A major scheme to replace some of Somerset’s oldest traffic lights starts in Ansford near Castle Cary on Monday (18 July).
The shuttle junction of the A371 Ansford Hill and Cumnock Road with Ansford Road has equipment dating back to the 1980s and is so old that it would not be possible to find parts if the traffic signals suffered a fault.
The junction also has a sign advising drivers on Ansford Road to look for a signal when turning right – an arrangement which no longer meets current standards.
To protect the safety of the workforce and the travelling public, it will be necessary to close the full section of the shuttle for the duration of the works, with the closure in place by Monday morning.
The work is expected to take around eight weeks so was planned to tie in with the school holidays as much as possible when roads are generally quieter and to avoid disruption to school transport.
Drivers are warned that as the A371 is the only A road in the area the advertised diversion route will be lengthy. The County Council has a duty to advertise a diversion route that follows the same class of road as that which is being closed. However, as with any road closure, drivers can use their own local knowledge and judgement to find their own alternatives.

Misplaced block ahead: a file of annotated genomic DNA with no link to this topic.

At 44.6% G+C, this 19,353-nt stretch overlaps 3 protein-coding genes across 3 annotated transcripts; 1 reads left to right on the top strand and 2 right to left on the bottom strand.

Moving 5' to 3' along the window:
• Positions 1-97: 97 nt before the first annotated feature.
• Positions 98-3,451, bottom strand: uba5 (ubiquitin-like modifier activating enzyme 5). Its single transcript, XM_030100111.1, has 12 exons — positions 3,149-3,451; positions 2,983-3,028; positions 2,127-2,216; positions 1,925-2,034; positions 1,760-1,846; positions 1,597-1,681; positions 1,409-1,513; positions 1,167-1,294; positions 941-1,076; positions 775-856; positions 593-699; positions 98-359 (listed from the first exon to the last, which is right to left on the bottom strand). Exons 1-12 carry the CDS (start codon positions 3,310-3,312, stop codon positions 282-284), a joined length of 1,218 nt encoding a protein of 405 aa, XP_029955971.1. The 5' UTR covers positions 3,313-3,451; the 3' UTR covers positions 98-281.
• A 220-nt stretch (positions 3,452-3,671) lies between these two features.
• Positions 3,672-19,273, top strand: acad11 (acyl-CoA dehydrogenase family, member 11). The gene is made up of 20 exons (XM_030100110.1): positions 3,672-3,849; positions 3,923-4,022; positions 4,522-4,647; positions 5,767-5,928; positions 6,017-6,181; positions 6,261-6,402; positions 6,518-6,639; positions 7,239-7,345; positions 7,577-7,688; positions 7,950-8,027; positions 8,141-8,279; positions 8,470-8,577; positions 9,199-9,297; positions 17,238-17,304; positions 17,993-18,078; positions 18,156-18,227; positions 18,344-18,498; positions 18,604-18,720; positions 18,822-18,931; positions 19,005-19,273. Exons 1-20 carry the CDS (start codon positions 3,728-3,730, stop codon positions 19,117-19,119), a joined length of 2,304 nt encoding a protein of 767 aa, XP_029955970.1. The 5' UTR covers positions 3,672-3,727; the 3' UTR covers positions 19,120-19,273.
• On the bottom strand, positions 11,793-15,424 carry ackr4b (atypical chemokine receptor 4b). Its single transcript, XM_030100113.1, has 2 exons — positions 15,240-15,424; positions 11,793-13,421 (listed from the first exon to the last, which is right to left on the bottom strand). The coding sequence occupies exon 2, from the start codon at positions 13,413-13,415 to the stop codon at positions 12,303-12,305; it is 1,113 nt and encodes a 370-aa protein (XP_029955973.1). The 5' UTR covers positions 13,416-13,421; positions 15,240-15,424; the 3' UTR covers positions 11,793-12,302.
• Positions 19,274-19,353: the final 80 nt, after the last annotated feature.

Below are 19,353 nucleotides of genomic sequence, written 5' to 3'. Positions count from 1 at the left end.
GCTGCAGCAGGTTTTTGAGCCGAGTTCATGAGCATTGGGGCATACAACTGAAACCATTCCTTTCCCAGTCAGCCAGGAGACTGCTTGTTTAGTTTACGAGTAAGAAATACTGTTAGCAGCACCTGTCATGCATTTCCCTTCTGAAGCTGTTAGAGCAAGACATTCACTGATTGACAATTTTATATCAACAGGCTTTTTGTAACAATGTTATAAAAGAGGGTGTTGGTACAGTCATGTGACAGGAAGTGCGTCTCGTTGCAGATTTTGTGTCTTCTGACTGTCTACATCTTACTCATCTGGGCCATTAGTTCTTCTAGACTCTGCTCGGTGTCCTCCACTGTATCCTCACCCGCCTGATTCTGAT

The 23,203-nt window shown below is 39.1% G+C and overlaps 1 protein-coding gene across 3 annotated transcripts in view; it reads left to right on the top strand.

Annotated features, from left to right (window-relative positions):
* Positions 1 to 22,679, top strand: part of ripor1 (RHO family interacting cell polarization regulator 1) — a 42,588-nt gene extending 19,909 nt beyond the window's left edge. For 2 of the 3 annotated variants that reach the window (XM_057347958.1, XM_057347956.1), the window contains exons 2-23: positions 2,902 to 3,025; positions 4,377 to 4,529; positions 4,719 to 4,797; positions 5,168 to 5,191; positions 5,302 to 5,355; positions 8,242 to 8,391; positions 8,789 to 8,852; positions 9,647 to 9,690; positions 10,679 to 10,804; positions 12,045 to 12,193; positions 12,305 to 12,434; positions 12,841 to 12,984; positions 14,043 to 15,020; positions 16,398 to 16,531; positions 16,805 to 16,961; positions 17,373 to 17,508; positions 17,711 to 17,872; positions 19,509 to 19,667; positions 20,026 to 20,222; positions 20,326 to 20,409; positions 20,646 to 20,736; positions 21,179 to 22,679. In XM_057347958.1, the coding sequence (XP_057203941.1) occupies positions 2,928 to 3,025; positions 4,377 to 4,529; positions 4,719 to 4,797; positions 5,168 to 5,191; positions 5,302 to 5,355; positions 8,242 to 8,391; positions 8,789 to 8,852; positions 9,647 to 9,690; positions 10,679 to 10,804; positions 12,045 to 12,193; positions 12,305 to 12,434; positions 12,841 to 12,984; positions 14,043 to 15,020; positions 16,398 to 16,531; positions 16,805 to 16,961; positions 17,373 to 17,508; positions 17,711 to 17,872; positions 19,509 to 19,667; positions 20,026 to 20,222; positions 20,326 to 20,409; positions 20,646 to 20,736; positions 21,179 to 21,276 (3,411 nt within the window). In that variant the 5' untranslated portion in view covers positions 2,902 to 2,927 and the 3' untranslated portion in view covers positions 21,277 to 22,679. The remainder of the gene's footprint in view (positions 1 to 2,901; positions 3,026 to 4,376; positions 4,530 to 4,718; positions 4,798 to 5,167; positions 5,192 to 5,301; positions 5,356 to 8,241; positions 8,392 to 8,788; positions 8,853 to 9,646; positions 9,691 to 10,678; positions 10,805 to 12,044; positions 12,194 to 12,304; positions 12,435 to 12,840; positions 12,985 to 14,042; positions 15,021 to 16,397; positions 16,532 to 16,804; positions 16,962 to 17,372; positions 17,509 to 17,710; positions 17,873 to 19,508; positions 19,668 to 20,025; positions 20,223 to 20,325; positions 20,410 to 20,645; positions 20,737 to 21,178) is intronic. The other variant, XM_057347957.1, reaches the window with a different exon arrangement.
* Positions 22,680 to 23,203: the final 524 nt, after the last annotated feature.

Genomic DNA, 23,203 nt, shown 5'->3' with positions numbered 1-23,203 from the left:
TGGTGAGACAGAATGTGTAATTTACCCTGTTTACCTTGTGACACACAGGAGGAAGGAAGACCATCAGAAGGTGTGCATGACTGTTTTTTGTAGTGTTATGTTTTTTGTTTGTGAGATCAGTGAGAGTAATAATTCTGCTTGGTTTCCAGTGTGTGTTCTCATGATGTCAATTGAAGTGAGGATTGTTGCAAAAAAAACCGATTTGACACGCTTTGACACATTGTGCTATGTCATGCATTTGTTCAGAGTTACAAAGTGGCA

Cllr David Fothergill, Somerset County Council’s Cabinet Member for Highways, said: “This is important work to replace some of the oldest traffic lights in the county. We’re also looking to improve the junction to bring it in line with current standards, and make access easier and safer for local residents – something I know they have requested.
“Due to the location of the junction and the lack of alternative routes, this essential scheme is likely to be disruptive, so please be aware and plan ahead to make sure you’re not caught out on Monday morning.”
The full upgrade of the junction will incorporate Ansford Road into the traffic light phasing, and signals will also be provided for private drives along the shuttle section to make it easy and safe to residents to exit their properties.
The new traffic signals will use extra low voltage supply (ELV) and LED lights which are more energy efficient and will reduce costs. The pavement along the full extent of the works will also be resurfaced.
You can see a map of the diversion at https://roadworks.org/?tm=71776